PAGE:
A: William Lloyd Garrison was the real thing in the sense that he was a professional radical.... Garrison was also one of the few white abolitionists who shouldered up to David Walker and actually published parts of...Walker's appeal in the Liberator in 1831, after Walker's death. But Garrison becomes, in some ways, a kind of combination of a radical abolitionist and almost an anarchist. Some of his doctrines, like his doctrine of never joining political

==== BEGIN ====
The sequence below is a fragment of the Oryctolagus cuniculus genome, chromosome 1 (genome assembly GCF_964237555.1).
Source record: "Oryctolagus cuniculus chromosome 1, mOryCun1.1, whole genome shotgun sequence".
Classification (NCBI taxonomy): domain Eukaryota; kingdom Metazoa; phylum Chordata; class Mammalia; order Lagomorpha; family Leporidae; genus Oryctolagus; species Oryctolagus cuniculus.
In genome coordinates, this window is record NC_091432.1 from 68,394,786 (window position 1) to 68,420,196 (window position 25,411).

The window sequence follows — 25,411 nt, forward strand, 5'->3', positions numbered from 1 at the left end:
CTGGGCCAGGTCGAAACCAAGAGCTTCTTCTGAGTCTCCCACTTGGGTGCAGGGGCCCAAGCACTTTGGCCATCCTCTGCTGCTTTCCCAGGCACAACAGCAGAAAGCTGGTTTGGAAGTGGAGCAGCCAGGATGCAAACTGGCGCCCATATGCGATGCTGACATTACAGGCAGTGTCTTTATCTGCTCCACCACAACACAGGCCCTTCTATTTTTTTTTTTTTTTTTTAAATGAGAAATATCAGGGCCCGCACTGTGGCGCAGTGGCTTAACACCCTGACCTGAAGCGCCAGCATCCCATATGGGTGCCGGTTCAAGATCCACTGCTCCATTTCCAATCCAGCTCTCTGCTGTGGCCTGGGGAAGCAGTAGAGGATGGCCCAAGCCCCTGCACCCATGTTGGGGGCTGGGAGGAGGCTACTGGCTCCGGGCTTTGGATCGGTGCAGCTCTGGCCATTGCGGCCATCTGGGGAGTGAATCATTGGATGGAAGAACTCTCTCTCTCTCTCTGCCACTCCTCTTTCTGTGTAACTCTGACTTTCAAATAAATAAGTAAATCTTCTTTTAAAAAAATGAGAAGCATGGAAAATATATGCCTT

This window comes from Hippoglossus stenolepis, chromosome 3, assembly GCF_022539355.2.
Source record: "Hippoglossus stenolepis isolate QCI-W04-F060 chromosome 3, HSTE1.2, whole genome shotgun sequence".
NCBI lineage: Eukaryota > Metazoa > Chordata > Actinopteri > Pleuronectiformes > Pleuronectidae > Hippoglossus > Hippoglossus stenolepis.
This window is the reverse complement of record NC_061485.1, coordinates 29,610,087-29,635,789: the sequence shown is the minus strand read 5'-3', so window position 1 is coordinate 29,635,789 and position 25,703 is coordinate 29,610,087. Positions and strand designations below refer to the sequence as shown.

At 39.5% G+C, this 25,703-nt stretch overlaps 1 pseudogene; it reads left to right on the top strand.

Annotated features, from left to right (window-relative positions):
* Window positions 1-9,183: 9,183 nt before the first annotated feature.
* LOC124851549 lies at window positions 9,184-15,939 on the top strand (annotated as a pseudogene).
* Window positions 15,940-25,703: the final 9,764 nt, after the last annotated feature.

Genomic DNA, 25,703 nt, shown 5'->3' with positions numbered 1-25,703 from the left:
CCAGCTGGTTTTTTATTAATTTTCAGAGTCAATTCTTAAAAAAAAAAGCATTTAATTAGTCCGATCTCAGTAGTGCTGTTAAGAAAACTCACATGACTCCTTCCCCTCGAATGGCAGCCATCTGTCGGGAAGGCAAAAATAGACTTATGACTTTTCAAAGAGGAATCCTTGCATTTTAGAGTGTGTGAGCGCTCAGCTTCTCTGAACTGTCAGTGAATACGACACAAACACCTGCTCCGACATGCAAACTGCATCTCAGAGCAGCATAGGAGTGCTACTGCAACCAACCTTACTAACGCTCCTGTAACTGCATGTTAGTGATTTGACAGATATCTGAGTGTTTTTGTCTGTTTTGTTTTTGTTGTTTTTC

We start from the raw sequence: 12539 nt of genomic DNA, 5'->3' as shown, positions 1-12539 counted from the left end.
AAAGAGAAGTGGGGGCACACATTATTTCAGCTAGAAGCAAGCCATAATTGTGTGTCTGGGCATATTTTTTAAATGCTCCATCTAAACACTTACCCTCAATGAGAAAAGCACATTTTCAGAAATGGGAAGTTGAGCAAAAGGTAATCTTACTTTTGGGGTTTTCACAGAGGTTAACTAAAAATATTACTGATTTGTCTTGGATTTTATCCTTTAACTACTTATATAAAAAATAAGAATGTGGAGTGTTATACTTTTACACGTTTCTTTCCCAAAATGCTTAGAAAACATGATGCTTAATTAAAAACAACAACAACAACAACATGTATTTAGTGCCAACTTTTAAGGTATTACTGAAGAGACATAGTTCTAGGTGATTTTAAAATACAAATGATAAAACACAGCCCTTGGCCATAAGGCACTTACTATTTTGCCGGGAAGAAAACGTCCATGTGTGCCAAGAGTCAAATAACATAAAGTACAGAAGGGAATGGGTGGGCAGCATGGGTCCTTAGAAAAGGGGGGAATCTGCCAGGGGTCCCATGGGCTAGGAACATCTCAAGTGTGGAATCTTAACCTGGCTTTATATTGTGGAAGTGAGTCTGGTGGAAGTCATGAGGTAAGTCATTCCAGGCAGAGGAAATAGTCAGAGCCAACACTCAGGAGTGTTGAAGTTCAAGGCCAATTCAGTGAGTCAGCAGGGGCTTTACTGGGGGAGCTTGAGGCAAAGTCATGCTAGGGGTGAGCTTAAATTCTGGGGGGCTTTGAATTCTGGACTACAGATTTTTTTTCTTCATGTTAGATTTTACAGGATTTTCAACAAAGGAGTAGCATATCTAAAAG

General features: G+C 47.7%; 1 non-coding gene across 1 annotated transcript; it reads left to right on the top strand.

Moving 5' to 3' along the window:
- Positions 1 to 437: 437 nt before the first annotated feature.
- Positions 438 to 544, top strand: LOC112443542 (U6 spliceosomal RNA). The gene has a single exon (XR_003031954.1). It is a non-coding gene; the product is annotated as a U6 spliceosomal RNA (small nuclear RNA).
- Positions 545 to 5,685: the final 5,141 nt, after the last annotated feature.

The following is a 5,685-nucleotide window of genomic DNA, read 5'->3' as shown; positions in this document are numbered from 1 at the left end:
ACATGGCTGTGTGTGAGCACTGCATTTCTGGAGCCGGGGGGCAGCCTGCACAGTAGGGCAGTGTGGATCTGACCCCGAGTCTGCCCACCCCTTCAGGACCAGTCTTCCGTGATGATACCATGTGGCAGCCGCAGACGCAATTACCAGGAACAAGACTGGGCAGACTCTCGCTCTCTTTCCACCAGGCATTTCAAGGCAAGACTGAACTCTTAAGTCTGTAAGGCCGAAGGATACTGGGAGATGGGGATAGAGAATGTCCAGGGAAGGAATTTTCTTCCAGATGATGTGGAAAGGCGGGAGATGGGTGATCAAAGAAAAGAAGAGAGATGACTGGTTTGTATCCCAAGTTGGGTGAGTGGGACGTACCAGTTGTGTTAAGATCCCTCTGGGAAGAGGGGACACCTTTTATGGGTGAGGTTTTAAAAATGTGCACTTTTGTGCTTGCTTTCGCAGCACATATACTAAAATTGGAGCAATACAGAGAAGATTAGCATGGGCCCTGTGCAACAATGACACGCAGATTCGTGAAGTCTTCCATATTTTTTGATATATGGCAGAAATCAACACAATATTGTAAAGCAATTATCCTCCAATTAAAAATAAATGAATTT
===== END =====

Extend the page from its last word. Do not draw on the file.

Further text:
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approach to anti-slavery, which Garrisonianism represented. And, in many ways, to be a Garrisonian was to tow the line on four or five of these principles that Garrison advanced, not the least of which was non-resistance and pacifism.
In the 1830s and into the 1840s, Garrison has a broad black following, but by the middle of the 1840s the black side of the abolition movement is beginning to change, because they simply have no choice.